Published in Volume
110, Issue 7
(October 1, 2002)J Clin Invest.
Copyright © 2002, American Society for Clinical Investigation
Antineutrophil cytoplasmic autoantibodies specific for myeloperoxidase cause glomerulonephritis and vasculitis in mice
1Department of Pathology and Laboratory Medicine, University of North Carolina at Chapel Hill,Chapel Hill, North Carolina, USA
Department of Clinical and Experimental Immunology, University of Maastricht, Maastricht, The Netherlands
Department of Dermatology, University of North Carolina at Chapel Hill, Chapel Hill, North Carolina, USA
Kihara Institute for Biological Research, Yokohama City University, Totsuka, Yokohama, Japan
Department of Medicine, University of North Carolina at Chapel Hill, Chapel Hill, North Carolina, USA
Address correspondence to: J. Charles Jennette, Department of Pathology and Laboratory Medicine, 303 Brinkhous-Bullitt Building, University of North Carolina, Chapel Hill, Chapel Hill, North Carolina 27599-7525, USA. Phone: (919) 966-2421; Fax: (919) 966-4542; E-mail: firstname.lastname@example.org.
Published October 1, 2002
Received for publication May 13,
2002, and accepted in revised form August 6,
Antineutrophil cytoplasmic autoantibodies (ANCAs) are identified in the circulation of approximately 80% of patients with pauci-immune necrotizing and crescentic glomerulonephritis and systemic small vessel vasculitis, such as microscopic polyangiitis and Wegener granulomatosis. The most common antigen target for ANCAs is myeloperoxidase (MPO), which is found in neutrophils and monocytes. We report definitive experimental animal evidence that ANCAs are pathogenic. MPO knockout (Mpo–/–) mice were immunized with mouse MPO. Splenocytes from these mice or from control mice were injected intravenously into recombinase-activating gene-2–deficient (Rag2–/–) mice, which lack functioning B lymphocytes and T lymphocytes. All mice that received splenocytes developed mild to moderate glomerular immune deposits, but only mice that received 1 × 108 or 5 × 107 anti-MPO splenocytes developed severe necrotizing and crescentic glomerulonephritis, granulomatous inflammation, and systemic necrotizing vasculitis, including necrotizing arteritis and hemorrhagic pulmonary capillaritis. To test the pathogenic potential of antibodies alone, purified anti-MPO IgG or control IgG was injected intravenously into Rag2–/– mice and wild-type mice. Mice that received anti-MPO IgG but not mice that received control IgG developed focal necrotizing and crescentic glomerulonephritis with a paucity of glomerular Ig deposition. Thus, anti-MPO IgG alone was able to cause pauci-immune glomerular necrosis and crescent formation in the absence of functional T or B lymphocytes in Rag2–/– mice and in the presence of an intact immune system in wild-type C57BL/6J mice. This animal model offers strong support for a direct pathogenic role for ANCA IgG in human glomerulonephritis and vasculitis.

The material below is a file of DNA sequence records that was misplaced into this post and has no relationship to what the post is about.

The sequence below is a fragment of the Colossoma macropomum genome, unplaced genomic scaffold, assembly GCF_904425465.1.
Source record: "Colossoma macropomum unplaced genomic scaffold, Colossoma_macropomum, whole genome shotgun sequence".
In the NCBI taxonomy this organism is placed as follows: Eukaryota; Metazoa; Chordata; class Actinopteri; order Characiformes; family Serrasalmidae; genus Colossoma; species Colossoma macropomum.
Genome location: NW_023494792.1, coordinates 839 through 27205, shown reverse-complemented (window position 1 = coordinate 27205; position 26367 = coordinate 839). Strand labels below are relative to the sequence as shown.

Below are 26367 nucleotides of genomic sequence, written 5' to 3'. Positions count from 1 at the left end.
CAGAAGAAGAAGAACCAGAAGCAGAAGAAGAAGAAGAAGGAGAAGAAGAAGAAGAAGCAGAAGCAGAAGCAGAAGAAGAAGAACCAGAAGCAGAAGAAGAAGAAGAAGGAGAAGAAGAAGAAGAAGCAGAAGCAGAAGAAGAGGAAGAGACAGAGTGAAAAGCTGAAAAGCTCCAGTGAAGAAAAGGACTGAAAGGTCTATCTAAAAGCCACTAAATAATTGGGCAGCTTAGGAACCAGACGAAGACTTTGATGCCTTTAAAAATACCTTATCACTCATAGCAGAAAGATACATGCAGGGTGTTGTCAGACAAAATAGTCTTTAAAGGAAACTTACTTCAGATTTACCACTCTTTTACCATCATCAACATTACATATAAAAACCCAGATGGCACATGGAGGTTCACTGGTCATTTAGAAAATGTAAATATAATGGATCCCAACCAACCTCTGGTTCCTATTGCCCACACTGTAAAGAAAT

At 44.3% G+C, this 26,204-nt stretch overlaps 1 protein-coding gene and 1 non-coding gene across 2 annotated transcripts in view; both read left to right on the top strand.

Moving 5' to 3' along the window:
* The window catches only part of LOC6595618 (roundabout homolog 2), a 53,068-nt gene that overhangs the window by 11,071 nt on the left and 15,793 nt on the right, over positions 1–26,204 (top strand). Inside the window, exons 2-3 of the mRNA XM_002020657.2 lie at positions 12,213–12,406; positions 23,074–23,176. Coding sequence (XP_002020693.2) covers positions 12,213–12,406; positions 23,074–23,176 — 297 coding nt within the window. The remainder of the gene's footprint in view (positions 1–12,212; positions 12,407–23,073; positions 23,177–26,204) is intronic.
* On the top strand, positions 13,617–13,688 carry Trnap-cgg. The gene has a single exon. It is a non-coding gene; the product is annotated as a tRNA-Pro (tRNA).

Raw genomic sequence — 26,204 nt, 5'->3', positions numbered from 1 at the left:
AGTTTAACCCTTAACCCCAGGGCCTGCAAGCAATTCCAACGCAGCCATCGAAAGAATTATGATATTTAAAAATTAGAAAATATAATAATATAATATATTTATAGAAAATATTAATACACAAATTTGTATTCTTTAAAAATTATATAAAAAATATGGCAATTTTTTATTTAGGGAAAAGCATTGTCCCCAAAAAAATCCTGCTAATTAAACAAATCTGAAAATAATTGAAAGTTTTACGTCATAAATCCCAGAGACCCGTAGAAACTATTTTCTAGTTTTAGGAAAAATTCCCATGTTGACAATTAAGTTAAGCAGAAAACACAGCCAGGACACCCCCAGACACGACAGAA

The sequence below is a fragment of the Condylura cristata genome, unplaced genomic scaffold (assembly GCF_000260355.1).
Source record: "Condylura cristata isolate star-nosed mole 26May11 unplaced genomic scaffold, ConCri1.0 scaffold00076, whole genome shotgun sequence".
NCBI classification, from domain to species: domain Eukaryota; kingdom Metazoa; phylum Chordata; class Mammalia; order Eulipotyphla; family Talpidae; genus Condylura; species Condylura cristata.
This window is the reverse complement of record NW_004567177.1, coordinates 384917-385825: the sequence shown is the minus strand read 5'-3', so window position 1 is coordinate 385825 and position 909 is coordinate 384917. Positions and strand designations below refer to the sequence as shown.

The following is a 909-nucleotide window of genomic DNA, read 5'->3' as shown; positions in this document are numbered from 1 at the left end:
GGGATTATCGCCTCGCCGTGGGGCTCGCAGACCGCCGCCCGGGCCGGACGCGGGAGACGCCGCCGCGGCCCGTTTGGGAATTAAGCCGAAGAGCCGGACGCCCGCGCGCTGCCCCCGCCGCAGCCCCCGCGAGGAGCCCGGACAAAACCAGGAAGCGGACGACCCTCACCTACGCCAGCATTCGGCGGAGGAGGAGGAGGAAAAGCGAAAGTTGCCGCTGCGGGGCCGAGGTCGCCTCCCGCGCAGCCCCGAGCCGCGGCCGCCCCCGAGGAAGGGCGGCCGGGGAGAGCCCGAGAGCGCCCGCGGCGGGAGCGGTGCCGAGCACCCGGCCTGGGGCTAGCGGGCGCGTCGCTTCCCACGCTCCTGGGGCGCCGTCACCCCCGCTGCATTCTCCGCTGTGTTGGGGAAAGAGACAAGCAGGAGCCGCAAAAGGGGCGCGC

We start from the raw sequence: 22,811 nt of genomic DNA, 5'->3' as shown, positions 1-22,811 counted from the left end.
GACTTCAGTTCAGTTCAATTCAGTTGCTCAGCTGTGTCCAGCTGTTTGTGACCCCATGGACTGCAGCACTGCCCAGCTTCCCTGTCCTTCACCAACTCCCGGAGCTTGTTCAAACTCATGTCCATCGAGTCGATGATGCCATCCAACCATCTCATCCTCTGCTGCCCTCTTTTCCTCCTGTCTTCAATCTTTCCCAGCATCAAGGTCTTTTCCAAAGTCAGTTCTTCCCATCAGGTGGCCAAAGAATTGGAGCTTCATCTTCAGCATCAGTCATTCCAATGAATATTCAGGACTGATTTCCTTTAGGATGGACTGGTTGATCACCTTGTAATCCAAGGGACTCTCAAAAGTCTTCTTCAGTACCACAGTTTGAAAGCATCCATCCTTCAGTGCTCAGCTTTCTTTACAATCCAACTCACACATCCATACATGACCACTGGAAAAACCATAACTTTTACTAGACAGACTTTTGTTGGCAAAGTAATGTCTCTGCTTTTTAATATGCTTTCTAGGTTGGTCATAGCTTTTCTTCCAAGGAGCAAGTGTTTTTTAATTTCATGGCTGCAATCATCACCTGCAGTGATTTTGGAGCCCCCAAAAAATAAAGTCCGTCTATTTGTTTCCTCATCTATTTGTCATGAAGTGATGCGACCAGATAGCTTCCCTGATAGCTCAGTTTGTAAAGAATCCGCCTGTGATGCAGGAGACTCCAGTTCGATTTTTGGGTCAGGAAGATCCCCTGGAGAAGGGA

The most common form of crescentic glomerulonephritis and the most common type of necrotizing systemic vasculitis in adults are associated with circulating antineutrophil cytoplasmic autoantibodies (ANCAs) (1, 2). ANCAs are specific for antigens in the primary granules of neutrophils and the peroxidase-positive lysosomes of monocytes. The two major antigen specificities are for myeloperoxidase (MPO-ANCA) (3) and proteinase 3 (PR3-ANCA) (4).
Numerous in vitro observations provide strong evidence that both MPO-ANCA and PR3-ANCA are directly involved in causing the glomerular and vascular inflammation of ANCA-associated glomerulonephritis and vasculitis (5, 6). For example, ANCA IgG stimulates cytokine-primed neutrophils and monocytes to undergo respiratory burst, release toxic and lytic granule constituents, adhere to endothelial cells, and kill endothelial cells (5, 6).
Until now, however, in vivo experimental animal observations have not offered definitive evidence for a pathogenic role for ANCAs (7). The experiments described in this article provide compelling evidence that ANCAs are directly pathogenic. These experiments document the induction of glomerulonephritis and vasculitis by the adoptive transfer of mouse anti-MPO splenocytes into immune-deficient mice or the passive infusion of mouse anti-MPO IgG into both immune-deficient and immune-competent mice. The resulting necrotizing and crescentic glomerulonephritis, pulmonary hemorrhagic capillaritis, and systemic necrotizing arteritis have remarkable pathologic similarity to human ANCA-associated glomerulonephritis and vasculitis.